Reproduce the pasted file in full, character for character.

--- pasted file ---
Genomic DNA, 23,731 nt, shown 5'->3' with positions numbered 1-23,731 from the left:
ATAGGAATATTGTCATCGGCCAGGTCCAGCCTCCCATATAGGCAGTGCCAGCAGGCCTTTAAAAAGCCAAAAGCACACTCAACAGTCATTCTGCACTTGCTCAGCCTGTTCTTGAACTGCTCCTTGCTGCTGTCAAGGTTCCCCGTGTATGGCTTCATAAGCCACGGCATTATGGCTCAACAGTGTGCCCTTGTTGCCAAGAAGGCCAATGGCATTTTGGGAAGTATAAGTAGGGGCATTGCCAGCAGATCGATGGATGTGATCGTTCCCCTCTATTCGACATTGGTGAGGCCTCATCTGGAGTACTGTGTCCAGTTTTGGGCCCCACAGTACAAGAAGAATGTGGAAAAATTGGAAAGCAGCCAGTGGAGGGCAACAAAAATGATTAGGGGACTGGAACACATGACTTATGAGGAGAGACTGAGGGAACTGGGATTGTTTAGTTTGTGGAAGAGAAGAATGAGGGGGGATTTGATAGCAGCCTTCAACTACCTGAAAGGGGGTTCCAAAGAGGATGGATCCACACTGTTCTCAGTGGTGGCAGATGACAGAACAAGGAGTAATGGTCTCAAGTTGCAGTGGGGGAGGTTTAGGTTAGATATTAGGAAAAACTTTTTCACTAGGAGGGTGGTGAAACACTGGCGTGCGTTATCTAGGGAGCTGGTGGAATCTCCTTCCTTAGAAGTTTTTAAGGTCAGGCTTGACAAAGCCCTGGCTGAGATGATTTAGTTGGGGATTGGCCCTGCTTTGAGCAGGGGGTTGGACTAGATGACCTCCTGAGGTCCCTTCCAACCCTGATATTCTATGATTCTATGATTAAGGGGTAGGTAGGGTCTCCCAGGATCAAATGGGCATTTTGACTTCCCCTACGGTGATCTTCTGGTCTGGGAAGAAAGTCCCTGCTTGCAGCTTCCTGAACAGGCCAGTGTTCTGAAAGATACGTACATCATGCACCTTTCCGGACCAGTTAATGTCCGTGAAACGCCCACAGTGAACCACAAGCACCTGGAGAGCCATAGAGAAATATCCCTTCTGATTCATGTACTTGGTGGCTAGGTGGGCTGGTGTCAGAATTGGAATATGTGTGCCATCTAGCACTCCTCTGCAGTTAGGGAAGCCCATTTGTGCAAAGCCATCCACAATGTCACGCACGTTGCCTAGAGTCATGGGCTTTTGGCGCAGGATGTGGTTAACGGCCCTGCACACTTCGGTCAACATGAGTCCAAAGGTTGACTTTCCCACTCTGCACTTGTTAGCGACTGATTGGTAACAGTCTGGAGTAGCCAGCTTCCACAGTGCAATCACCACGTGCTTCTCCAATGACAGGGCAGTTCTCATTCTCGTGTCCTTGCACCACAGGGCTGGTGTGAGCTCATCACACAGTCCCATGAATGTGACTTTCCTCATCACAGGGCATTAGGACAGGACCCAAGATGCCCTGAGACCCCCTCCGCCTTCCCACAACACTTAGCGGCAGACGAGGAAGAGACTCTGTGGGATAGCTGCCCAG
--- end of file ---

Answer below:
Genomic DNA, 23,731 nt, shown 5'->3' with positions numbered 1-23,731 from the left:
ATAGGAATATTGTCATCGGCCAGGTCCAGCCTCCCATATAGGCAGTGCCAGCAGGCCTTTAAAAAGCCAAAAGCACACTCAACAGTCATTCTGCACTTGCTCAGCCTGTTCTTGAACTGCTCCTTGCTGCTGTCAAGGTTCCCCGTGTATGGCTTCATAAGCCACGGCATTATGGCTCAACAGTGTGCCCTTGTTGCCAAGAAGGCCAATGGCATTTTGGGAAGTATAAGTAGGGGCATTGCCAGCAGATCGATGGATGTGATCGTTCCCCTCTATTCGACATTGGTGAGGCCTCATCTGGAGTACTGTGTCCAGTTTTGGGCCCCACAGTACAAGAAGAATGTGGAAAAATTGGAAAGCAGCCAGTGGAGGGCAACAAAAATGATTAGGGGACTGGAACACATGACTTATGAGGAGAGACTGAGGGAACTGGGATTGTTTAGTTTGTGGAAGAGAAGAATGAGGGGGGATTTGATAGCAGCCTTCAACTACCTGAAAGGGGGTTCCAAAGAGGATGGATCCACACTGTTCTCAGTGGTGGCAGATGACAGAACAAGGAGTAATGGTCTCAAGTTGCAGTGGGGGAGGTTTAGGTTAGATATTAGGAAAAACTTTTTCACTAGGAGGGTGGTGAAACACTGGCGTGCGTTATCTAGGGAGCTGGTGGAATCTCCTTCCTTAGAAGTTTTTAAGGTCAGGCTTGACAAAGCCCTGGCTGAGATGATTTAGTTGGGGATTGGCCCTGCTTTGAGCAGGGGGTTGGACTAGATGACCTCCTGAGGTCCCTTCCAACCCTGATATTCTATGATTCTATGATTAAGGGGTAGGTAGGGTCTCCCAGGATCAAATGGGCATTTTGACTTCCCCTACGGTGATCTTCTGGTCTGGGAAGAAAGTCCCTGCTTGCAGCTTCCTGAACAGGCCAGTGTTCTGAAAGATACGTACATCATGCACCTTTCCGGACCAGTTAATGTCCGTGAAACGCCCACAGTGAACCACAAGCACCTGGAGAGCCATAGAGAAATATCCCTTCTGATTCATGTACTTGGTGGCTAGGTGGGCTGGTGTCAGAATTGGAATATGTGTGCCATCTAGCACTCCTCTGCAGTTAGGGAAGCCCATTTGTGCAAAGCCATCCACAATGTCACGCACGTTGCCTAGAGTCATGGGCTTTTGGCGCAGGATGTGGTTAACGGCCCTGCACACTTCGGTCAACATGAGTCCAAAGGTTGACTTTCCCACTCTGCACTTGTTAGCGACTGATTGGTAACAGTCTGGAGTAGCCAGCTTCCACAGTGCAATCACCACGTGCTTCTCCAATGACAGGGCAGTTCTCATTCTCGTGTCCTTGCACCACAGGGCTGGTGTGAGCTCATCACACAGTCCCATGAATGTGACTTTCCTCATCACAGGGCATTAGGACAGGACCCAAGATGCCCTGAGACCCCCTCCGCCTTCCCACAACACTTAGCGGCAGACGAGGAAGAGACTCTGTGGGATAGCTGCCCAG